They were a Stevan Jovic travel away from having a chance at going home 101. So how can Crvena Zvezda get back into the series? Beyond hoping that the ferocious Belgrade crowd can bring on a mental meltdown. Which could happen…
Continue to trust in Jovic
The Serbian point guard has racked up 11 assists in the first two games, seven on on Thursday, and he should be the main man when it comes to creating shots and handling at crunch time. He has a great understanding with Maik Zirbes, and that pick and roll offense has given CSKA trouble, particular with help rotations from the wings. Vasilje Micic is a talented creator but Jovic just has that feel for the game that you need in a playmaker, knowing when to pass, when to attack. Jovic is better in transition though, quicker up the floor, and that’s the second key to staying in the series.
I wasn’t as keen on Tarence Kinsey handling the ball. Kinsey is a great weapon to have in mid range as he can find space between the paint and the perimeter to pull up for two, or attack the closeout with a one or two dribble pull up, and he’s not afraid to take the big shot. His driving ability makes him a spacer without having a three point shot. But he’s not really a playmaker. Coach Radonjic has enough options without Kinsey taking over too much.
Jovic took his team to this point, he should be given the chance to get them even further. He’s also shot 7-for-11 from behind the arc in the series, with Kinsey on 0-for-6, making him 3-for-27 in 15 Euroleague games since he joined the team. Jovic’s ability to pull up for three is a key part of the Reds’ offense.
Push, push push
Crvena Zvezda is second in opponent turnover percentage in these two games – an impressive 20.4%. One every five trips up the floor, CSKA has coughed up the ball, and that has turned into easy points. One way of levelling the playing field when up against more skilled opponents is to grab those transition points, and the atmosphere in Belgrade should ramp up even further the insanity scale if the likes of Quincy Miller can throw down on the run. During their first half lead in Game Two, when the score was 43-36 in their favour, they’d forced 11 turnovers to CSKA’s two. Get a lead like that in Belgrade and the decibel meters will be blowing smoke.
The only problem is that the leader of the above statistics is… CSKA. The Serbian team has to take better care of the ball if it wants to drag this to five games.
The other factor that makes live ball turnovers so vital is that, in the vernacular style of European hoops, it racks up team fouls through those instinctive half court reach-ins. That will matter in a series as closely contested as this, particularly when one of these teams has a strange habit of perhaps getting the benefit of the doubt on close calls.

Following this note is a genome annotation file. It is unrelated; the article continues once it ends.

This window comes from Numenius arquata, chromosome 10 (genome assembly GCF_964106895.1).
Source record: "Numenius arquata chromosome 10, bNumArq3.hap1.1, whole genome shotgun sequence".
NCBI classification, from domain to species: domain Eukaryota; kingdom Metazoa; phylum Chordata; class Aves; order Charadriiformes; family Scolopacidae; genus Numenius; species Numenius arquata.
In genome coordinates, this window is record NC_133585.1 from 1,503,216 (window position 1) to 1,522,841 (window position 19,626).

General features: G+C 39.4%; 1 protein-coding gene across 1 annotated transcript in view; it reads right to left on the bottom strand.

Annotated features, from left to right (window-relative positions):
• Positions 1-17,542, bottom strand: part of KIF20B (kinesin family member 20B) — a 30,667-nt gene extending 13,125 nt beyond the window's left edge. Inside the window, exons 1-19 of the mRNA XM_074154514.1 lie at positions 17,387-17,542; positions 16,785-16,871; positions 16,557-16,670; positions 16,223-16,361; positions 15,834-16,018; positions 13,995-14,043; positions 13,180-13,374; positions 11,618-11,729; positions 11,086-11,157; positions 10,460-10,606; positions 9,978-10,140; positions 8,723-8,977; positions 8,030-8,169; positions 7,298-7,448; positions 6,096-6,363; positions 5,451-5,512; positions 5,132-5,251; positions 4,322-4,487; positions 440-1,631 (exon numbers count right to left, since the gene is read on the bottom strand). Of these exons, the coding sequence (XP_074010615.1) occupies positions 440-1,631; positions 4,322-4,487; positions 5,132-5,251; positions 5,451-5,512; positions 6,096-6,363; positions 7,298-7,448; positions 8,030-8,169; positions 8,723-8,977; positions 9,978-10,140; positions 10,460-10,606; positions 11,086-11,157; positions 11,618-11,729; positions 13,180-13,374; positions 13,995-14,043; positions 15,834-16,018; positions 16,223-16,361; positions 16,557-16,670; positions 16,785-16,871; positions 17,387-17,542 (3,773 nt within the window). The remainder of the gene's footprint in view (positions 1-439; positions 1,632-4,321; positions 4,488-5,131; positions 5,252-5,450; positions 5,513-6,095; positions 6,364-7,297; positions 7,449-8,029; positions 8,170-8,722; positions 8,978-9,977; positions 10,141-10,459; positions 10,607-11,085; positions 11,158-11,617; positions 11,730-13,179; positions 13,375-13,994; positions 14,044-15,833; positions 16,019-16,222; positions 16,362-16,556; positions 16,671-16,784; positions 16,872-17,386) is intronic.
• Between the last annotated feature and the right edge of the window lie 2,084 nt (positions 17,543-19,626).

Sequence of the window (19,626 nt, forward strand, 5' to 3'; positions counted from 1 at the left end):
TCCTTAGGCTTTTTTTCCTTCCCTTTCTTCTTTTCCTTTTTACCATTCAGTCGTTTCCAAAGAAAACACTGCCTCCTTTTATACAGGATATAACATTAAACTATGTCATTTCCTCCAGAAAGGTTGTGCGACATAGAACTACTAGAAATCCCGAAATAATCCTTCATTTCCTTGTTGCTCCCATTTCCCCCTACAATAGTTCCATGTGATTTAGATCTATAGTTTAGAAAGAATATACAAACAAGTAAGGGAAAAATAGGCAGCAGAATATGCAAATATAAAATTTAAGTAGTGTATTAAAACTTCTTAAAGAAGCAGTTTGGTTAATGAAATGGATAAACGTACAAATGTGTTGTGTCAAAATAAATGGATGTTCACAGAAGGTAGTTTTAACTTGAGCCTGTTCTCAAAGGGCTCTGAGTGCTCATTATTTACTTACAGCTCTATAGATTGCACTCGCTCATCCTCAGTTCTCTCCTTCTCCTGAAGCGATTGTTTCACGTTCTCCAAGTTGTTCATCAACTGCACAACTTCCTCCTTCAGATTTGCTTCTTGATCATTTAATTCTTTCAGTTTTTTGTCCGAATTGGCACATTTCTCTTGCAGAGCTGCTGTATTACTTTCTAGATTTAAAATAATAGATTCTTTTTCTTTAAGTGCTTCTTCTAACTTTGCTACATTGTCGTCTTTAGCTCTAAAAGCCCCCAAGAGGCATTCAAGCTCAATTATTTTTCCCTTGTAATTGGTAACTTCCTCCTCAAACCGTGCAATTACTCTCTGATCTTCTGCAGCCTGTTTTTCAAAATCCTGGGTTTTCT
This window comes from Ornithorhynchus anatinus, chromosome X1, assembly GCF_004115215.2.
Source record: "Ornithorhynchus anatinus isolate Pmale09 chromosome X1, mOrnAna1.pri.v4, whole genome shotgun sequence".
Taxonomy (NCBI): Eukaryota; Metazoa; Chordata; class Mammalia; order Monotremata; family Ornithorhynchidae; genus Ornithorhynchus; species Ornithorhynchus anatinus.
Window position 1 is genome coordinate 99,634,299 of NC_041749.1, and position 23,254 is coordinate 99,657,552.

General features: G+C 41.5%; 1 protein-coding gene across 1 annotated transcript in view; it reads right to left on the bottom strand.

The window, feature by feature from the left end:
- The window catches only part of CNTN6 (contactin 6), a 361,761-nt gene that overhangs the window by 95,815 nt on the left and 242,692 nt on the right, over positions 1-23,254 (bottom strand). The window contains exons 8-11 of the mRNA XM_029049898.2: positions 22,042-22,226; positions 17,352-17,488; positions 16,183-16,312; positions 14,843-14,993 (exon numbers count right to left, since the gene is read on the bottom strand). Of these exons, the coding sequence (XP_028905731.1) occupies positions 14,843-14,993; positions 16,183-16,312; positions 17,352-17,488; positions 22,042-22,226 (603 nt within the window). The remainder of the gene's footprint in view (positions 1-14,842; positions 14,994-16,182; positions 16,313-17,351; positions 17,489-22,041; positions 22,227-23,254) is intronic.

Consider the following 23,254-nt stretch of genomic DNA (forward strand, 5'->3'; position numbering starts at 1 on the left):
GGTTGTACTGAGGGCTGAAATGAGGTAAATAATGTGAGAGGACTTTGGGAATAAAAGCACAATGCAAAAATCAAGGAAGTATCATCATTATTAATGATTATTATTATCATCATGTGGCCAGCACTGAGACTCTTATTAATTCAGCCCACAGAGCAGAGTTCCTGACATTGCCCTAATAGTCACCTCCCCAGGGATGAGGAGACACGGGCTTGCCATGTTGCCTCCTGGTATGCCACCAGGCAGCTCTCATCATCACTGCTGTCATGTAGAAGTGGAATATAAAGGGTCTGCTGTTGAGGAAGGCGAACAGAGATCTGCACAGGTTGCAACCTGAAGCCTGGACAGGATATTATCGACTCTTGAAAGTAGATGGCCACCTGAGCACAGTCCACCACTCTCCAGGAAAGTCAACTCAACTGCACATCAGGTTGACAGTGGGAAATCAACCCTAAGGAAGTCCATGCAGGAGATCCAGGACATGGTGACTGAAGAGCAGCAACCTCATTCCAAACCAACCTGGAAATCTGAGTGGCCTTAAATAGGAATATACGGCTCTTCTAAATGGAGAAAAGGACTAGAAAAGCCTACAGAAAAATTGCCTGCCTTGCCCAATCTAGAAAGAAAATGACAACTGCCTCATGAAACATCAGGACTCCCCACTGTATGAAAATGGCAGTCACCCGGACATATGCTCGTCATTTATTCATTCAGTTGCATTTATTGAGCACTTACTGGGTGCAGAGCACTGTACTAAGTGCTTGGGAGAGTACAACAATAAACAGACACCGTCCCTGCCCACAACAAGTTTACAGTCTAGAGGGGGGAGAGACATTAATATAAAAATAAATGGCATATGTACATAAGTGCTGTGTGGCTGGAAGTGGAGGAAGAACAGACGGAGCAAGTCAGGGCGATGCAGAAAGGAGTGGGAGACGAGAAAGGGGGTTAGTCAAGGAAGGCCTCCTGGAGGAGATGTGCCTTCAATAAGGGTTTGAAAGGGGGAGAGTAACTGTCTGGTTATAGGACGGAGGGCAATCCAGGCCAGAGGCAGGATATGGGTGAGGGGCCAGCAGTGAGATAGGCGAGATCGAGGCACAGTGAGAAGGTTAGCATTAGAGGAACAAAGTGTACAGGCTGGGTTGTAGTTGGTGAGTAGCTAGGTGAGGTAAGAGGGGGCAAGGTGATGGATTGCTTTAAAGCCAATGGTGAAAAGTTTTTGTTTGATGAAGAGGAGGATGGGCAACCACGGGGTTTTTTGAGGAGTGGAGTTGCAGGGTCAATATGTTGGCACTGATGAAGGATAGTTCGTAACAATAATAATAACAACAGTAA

Hope Against Hines
There’s been an Olympiacos DNA running through these playoffs – as Pero Antic and Kostas Sloukas carve up Real Madrid; Georgios Bartzokas’ Lokomotiv Kuban recall the strengths and weaknesses of the 2013-14 Reds, but the biggest imprint has been made by Kyle Hines. To many – with apologies to Bamberg – he remains synonymous with the scrappiness of the back-to-back champions, and somehow he’s retained that despite moving to the penthouse section of society with CSKA.
His 40 points over the two games have bailed out CSKA as Teodosic and De Colo haven’t been firing on all cylinders. There he was switched onto Jovic for the crucial turnover with 2.9 seconds left, smothering him like a fire blanket.
He didn’t pick up a block in Game Two but altered several shots. His arms poke into passing lanes, he fights for offensive rebounds. This is not news. Itoudis has put Hines guarding Miller or Simonovic a lot in this series, guarding the stretch four in the corner, meaning he can help from the wing rather than playing ball screen defense. That’s such an advantage for CSKA as he’s a fantastic help defender, though he can obviously also switch out on guards at the top.
But Joel Freeland and Pavel Korobkov’s injuries have meant Hines is front and centre in the big man rotation. Perhaps that’s always at it should have been. After a year misspent lost at power forward under Ettore Messina, and another finding his feet again, it seems like we’re poised again for Peak Hines. The whole reason for signing him was so he couldn’t destroy them again wearing an opposing uniform.
Vlad Stimac put up a physical fight, as did Maik Zirbes – Crvena Zvezda, like many other teams, have the bodies to put on Hines. The trouble is he just finds a way.
It seems like one of the major factors in any Crvena Zvezda win would be Hines having an off-day. There isn’t much anyone can do to make that happen other than hope.
There was a school of thought before this series – at ELA at least – that it might be a close one. All the emphasis was on how Jan Vesely’s absence would perhaps bring the teams closer, how Madrid’s offense looked scary again against Khimki in the clinching Top 16 game, but also whether Madrid’s shaky defense would be able to do anything to keep these games close. Something that escaped my attention at least was how Fenerbahçe could smother that Madrid offense. Over the first two games, that has been the defining aspect as they sit on a 2-0 lead that no team in the modern Euroleague has ever overcome.